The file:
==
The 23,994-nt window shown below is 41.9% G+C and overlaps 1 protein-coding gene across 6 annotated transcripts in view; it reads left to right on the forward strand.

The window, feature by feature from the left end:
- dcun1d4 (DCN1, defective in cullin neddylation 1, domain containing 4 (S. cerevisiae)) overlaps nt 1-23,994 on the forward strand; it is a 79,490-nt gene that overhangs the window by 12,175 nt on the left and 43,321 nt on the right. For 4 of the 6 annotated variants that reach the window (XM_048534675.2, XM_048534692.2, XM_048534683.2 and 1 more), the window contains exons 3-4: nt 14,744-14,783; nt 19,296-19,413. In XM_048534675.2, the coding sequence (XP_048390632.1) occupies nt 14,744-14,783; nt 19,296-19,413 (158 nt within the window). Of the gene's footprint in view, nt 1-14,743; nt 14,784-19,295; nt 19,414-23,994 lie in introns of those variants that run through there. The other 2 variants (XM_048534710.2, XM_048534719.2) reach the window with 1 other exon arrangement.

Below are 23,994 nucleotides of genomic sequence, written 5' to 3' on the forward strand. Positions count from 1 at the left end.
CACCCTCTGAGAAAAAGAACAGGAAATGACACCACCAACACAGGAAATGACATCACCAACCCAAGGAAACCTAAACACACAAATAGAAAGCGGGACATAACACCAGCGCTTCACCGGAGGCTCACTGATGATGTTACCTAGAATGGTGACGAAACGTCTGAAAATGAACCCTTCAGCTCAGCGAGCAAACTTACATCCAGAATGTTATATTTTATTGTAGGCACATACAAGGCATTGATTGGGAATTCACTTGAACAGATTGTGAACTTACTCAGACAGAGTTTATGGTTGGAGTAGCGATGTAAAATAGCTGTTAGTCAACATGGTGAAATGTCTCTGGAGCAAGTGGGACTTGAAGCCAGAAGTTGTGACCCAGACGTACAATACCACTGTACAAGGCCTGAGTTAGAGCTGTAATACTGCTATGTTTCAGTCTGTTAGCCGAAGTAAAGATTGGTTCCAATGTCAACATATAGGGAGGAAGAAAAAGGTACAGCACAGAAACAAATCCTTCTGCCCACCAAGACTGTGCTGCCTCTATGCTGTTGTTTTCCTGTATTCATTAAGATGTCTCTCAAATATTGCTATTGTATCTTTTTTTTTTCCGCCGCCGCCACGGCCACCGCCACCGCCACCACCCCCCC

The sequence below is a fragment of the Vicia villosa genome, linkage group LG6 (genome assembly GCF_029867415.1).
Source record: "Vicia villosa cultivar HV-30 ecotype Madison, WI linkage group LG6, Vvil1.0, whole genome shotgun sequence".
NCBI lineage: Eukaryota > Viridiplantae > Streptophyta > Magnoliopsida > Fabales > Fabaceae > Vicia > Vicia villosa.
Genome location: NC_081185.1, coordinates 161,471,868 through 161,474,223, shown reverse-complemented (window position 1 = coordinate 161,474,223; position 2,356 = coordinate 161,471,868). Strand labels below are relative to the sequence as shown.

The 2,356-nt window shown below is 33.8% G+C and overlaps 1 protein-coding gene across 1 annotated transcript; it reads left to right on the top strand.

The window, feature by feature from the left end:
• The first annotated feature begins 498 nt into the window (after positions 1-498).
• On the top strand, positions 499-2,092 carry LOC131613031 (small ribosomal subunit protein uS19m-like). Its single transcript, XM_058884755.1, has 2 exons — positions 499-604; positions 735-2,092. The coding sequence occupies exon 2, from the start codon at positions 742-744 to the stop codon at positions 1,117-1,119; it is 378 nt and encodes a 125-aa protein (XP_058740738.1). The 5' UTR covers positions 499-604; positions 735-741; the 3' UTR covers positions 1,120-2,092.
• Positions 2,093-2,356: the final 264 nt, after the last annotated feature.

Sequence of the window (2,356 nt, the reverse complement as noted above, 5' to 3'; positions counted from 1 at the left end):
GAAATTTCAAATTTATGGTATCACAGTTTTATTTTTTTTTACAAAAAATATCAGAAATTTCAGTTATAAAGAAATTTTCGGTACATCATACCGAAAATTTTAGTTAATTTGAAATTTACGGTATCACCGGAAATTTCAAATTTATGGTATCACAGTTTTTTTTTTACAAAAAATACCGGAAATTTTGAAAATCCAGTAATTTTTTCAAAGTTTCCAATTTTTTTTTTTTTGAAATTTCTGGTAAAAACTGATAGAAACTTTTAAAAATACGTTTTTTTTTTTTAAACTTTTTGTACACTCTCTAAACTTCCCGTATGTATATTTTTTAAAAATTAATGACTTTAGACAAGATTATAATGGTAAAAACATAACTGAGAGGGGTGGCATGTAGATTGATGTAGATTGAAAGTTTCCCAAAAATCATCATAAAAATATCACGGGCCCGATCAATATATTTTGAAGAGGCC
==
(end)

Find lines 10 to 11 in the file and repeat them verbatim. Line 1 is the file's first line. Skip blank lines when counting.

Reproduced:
The 2,356-nt window shown below is 33.8% G+C and overlaps 1 protein-coding gene across 1 annotated transcript; it reads left to right on the top strand.

The window, feature by feature from the left end: